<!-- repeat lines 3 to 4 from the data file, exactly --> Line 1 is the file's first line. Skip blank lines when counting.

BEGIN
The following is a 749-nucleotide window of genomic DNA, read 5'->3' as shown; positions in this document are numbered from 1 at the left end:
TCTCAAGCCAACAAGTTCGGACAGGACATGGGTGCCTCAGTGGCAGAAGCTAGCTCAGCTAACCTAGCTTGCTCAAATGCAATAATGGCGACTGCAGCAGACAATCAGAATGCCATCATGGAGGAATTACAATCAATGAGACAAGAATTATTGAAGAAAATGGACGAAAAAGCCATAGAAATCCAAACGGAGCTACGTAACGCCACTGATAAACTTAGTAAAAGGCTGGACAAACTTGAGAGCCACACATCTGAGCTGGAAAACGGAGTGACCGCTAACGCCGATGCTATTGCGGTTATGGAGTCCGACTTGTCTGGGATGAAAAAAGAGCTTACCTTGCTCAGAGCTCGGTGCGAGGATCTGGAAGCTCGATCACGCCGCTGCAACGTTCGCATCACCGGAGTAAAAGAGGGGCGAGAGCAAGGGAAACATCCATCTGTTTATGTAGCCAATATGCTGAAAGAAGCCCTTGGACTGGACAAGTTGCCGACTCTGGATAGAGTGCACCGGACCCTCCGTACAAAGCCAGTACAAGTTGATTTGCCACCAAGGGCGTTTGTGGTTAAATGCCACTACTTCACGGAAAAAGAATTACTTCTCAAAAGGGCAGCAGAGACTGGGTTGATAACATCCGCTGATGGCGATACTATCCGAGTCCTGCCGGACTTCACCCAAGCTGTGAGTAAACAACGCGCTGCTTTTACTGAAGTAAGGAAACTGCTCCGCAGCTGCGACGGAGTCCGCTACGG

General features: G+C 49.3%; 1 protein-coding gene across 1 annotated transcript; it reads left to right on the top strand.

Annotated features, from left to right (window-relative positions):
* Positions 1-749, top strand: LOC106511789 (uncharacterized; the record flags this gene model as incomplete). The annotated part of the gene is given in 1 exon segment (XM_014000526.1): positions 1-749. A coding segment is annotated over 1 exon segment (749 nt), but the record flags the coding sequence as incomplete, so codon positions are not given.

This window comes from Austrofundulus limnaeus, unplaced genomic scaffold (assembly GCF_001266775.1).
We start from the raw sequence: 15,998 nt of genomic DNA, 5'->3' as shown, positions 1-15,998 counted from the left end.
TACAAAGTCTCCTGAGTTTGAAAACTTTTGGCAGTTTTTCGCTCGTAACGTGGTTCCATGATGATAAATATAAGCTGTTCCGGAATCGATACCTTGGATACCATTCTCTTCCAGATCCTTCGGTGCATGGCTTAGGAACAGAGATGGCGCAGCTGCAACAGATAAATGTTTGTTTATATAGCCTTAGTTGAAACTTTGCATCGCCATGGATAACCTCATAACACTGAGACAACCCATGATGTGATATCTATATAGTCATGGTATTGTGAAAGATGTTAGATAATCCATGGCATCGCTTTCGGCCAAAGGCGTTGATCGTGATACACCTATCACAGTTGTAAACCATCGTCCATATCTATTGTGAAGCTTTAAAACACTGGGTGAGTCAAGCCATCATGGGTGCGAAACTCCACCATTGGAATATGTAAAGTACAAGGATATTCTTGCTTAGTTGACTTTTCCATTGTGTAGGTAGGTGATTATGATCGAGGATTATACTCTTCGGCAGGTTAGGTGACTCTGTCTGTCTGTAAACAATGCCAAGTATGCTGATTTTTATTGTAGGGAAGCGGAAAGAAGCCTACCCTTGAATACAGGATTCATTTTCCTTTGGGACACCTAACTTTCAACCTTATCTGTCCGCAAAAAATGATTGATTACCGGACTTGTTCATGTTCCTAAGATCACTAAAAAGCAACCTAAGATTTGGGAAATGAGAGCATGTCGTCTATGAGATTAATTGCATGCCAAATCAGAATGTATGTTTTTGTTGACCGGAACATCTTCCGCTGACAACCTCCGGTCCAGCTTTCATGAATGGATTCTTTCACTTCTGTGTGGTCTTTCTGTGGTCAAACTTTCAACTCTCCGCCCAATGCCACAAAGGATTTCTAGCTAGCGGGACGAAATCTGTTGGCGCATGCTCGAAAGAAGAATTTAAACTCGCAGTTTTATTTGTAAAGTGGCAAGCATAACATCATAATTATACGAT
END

General features: G+C 49.3%; 1 protein-coding gene across 1 annotated transcript; it reads left to right on the top strand.

Annotated features, from left to right (window-relative positions):